The Queensland government has appointed five new members to the governing board of the Cross River Rail Delivery Authority.
The board is now comprised of an array of senior Queensland public servants, and is chaired by Damien Walker, director-general, Department of Innovation and Tourism Industry Development.
In addition to the director general of the Department of Transport and Main Roads, Department of the Premier and Cabinet, and the Under Treasurer, who are required to be on the board in the relevant legislation, the five members of the board are from the State Development, Manufacturing, Infrastructure and Planning, Housing and Public Works, Innovation and Tourism Industry Development, and Transport and Main Roads departments.
The appointment of new board members follows the removal of the previous Cross River Rail Board. Removed board members were Paul Lucas, former Queensland Attorney General, former NSW chief scientist & engineer Mary O’Kane, CEO of State Gas Ltd, Lucy Snelling, former director general of the NSW Department of Premier and Cabinet John Lee, Brisbane City Council nominee John McEvoy, and Airservices Australia board member Tim Rothwell.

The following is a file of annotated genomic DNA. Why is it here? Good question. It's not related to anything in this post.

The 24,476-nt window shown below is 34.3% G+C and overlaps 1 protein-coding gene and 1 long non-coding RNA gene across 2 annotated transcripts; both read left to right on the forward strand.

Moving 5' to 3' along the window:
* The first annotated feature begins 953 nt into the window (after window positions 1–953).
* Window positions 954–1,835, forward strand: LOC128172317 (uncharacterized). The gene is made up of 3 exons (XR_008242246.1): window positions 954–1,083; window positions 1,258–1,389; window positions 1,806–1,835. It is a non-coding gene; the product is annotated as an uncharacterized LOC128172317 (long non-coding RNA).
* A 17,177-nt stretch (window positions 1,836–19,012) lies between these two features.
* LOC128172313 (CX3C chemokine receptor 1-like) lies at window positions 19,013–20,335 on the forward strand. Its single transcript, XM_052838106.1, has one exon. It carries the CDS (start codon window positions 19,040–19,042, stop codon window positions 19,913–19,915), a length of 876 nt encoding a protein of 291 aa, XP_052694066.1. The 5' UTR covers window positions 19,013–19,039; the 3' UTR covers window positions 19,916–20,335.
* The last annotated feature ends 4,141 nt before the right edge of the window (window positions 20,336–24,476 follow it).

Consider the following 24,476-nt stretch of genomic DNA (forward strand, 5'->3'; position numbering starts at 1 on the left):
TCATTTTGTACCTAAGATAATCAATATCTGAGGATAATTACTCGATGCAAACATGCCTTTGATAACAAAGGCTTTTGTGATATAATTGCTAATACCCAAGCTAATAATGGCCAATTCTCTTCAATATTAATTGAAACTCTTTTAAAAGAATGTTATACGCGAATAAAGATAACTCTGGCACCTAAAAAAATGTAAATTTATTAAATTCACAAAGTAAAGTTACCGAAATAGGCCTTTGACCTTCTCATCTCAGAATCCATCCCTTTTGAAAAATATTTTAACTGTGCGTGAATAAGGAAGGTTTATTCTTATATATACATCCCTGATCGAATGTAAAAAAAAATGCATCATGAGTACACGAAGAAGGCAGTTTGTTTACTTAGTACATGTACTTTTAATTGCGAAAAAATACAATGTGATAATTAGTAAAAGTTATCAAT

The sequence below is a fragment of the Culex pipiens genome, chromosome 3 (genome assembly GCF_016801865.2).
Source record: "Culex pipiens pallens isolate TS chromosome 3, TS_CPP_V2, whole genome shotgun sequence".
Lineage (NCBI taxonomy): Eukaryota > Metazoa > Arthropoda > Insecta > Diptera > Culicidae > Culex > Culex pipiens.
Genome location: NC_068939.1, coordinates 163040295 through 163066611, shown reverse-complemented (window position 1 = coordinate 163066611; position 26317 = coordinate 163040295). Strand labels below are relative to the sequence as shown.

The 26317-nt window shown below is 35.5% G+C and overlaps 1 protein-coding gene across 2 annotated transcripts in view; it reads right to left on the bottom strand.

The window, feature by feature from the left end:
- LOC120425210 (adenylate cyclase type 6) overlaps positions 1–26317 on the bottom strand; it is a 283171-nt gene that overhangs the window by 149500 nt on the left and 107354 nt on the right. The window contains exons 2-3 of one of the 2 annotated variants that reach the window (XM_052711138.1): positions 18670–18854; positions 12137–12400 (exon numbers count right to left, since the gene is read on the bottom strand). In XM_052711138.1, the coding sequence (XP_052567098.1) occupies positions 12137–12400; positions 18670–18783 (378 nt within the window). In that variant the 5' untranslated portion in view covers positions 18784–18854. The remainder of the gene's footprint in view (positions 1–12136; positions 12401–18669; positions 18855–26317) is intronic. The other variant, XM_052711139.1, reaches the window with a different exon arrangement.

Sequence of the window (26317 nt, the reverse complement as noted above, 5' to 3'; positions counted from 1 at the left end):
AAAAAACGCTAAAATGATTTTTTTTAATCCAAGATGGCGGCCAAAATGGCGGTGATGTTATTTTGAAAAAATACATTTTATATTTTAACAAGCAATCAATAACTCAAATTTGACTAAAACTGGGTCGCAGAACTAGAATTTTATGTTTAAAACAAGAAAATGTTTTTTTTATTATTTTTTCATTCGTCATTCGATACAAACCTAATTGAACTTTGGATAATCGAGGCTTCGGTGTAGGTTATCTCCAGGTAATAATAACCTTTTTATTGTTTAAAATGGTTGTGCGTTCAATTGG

The previous board’s terms were to expire in April 2020, however in February Minister for Cross River Rail Kate Jones informed them that their terms will not be renewed.
At the time, Jones said that the move to replace the board was about improving compliance.
“It is clear to me and to Cabinet that now we have moved from the procurement phase to the construction phase of the project we need to beef up compliance,” said Jones.
“I want to ensure I have the right people with the right skills to deliver this project and hold CPB and Pulse Consortium to account.”
CPB Contractors was put into the spotlight by construction union CFMEU, which has counted 50 breaches of Workplace Health & Safety laws since early demolition work begun at Cross River Rail sites six months ago.
“To have more than 50 enforcement notices issued in this space of time on one project is just extraordinary – if this was a motorist behind the wheel of a car you’d strip the driver of their licence and impound the vehicle in the interests of public safety,” said CFMEU assistant secretary Jade Ingham.
CPB Contractors was contacted however declined to comment.